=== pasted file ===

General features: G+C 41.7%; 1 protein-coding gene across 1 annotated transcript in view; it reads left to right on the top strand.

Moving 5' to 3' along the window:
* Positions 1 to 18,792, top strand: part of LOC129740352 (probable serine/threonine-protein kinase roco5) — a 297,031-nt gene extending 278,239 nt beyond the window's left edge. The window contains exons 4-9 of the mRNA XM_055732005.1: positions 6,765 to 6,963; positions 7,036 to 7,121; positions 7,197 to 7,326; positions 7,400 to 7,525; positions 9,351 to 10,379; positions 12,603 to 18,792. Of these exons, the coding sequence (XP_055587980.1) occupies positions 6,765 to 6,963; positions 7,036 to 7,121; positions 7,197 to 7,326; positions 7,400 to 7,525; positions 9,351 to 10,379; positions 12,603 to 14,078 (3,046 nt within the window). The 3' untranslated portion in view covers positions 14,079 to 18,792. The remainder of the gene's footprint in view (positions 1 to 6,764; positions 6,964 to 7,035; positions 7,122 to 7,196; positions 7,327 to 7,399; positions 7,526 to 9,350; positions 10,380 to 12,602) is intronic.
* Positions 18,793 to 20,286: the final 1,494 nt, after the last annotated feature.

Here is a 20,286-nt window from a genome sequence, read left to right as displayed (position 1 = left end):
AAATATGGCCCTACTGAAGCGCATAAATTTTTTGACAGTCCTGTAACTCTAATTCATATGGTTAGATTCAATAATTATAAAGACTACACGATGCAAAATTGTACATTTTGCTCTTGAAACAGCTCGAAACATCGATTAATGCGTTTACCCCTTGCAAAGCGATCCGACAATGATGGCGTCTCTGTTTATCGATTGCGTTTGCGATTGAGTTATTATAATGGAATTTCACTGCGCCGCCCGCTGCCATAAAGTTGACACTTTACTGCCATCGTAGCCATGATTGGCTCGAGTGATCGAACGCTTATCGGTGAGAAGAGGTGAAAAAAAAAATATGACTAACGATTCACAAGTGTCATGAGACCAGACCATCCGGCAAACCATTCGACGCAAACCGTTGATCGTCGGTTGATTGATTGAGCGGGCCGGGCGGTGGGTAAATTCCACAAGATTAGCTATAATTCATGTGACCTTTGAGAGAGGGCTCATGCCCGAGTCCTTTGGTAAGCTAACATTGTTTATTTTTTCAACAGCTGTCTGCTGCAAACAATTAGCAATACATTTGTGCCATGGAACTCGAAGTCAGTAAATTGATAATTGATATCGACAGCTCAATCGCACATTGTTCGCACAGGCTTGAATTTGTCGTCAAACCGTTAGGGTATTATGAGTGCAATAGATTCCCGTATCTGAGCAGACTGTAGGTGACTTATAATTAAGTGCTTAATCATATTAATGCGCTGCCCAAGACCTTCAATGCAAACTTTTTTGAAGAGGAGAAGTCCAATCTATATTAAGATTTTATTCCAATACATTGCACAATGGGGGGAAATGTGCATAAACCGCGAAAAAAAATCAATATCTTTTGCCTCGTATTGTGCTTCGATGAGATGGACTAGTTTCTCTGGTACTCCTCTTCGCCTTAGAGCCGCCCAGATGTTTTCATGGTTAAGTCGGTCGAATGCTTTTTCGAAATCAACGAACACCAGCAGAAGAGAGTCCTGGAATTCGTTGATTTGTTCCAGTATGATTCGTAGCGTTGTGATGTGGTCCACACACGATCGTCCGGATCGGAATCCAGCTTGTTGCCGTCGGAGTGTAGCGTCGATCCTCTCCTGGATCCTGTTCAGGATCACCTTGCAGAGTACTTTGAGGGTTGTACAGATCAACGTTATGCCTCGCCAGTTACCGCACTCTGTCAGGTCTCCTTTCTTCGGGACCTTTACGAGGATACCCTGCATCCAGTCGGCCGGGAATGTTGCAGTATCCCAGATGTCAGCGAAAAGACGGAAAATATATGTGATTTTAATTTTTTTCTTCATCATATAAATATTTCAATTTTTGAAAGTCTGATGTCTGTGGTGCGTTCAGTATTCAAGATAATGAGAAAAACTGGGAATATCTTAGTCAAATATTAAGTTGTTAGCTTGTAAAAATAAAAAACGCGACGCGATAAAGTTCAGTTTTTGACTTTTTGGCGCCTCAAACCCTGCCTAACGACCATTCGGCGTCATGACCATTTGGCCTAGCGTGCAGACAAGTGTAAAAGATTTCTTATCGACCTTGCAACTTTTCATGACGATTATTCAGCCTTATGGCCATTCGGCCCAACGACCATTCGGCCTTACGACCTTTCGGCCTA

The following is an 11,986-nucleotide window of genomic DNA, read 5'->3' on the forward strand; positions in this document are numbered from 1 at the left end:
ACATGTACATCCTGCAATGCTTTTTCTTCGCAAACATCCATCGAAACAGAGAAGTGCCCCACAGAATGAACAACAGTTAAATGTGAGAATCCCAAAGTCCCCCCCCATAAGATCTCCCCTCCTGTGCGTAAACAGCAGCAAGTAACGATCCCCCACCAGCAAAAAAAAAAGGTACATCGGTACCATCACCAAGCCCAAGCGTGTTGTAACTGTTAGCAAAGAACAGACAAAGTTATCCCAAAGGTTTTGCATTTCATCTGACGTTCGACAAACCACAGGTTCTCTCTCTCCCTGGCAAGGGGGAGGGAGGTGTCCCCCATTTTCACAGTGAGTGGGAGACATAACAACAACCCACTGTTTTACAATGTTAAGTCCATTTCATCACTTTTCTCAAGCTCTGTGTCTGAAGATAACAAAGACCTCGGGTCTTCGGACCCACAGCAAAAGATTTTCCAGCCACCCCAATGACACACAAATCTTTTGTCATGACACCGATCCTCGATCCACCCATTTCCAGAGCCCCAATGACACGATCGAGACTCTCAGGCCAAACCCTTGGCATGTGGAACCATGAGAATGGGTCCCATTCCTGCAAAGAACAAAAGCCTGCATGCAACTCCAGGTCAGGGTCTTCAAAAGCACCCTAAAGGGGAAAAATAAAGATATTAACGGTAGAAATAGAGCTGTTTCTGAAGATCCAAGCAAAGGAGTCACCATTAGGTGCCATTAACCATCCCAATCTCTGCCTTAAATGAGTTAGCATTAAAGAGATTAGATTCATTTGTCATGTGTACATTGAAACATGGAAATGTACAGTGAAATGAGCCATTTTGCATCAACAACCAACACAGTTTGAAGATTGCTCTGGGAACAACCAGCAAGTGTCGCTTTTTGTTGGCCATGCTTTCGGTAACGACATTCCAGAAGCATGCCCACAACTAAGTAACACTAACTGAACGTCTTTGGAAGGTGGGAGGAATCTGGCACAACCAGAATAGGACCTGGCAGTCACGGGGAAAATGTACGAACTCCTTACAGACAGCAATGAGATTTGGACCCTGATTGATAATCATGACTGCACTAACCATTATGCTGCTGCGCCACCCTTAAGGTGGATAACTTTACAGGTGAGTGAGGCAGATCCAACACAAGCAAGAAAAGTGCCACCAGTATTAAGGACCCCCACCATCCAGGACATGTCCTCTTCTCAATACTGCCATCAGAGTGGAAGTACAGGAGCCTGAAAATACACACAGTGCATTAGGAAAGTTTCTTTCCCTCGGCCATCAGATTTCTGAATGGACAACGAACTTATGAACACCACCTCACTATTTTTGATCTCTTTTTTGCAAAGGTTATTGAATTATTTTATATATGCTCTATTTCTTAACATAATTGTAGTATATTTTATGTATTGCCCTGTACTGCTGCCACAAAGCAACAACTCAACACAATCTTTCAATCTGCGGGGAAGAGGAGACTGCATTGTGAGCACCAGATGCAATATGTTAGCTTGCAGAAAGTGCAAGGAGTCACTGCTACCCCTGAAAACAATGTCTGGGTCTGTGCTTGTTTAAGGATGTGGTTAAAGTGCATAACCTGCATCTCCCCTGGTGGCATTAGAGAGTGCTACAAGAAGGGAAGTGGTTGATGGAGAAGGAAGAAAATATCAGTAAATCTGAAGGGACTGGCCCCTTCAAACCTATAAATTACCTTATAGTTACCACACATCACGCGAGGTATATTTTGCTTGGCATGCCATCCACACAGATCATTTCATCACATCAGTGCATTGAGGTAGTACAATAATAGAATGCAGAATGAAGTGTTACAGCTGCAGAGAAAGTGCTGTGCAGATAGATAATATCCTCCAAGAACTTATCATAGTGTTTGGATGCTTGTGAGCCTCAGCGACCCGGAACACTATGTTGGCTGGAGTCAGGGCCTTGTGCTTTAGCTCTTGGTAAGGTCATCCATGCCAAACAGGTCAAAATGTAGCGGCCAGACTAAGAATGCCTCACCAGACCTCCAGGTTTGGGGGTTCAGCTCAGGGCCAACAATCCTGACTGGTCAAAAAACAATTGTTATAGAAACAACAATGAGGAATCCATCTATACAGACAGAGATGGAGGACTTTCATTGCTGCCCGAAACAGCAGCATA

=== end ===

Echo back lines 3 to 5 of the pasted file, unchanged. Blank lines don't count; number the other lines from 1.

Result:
* Positions 1 to 18,792, top strand: part of LOC129740352 (probable serine/threonine-protein kinase roco5) — a 297,031-nt gene extending 278,239 nt beyond the window's left edge. The window contains exons 4-9 of the mRNA XM_055732005.1: positions 6,765 to 6,963; positions 7,036 to 7,121; positions 7,197 to 7,326; positions 7,400 to 7,525; positions 9,351 to 10,379; positions 12,603 to 18,792. Of these exons, the coding sequence (XP_055587980.1) occupies positions 6,765 to 6,963; positions 7,036 to 7,121; positions 7,197 to 7,326; positions 7,400 to 7,525; positions 9,351 to 10,379; positions 12,603 to 14,078 (3,046 nt within the window). The 3' untranslated portion in view covers positions 14,079 to 18,792. The remainder of the gene's footprint in view (positions 1 to 6,764; positions 6,964 to 7,035; positions 7,122 to 7,196; positions 7,327 to 7,399; positions 7,526 to 9,350; positions 10,380 to 12,602) is intronic.
* Positions 18,793 to 20,286: the final 1,494 nt, after the last annotated feature.

Here is a 20,286-nt window from a genome sequence, read left to right as displayed (position 1 = left end):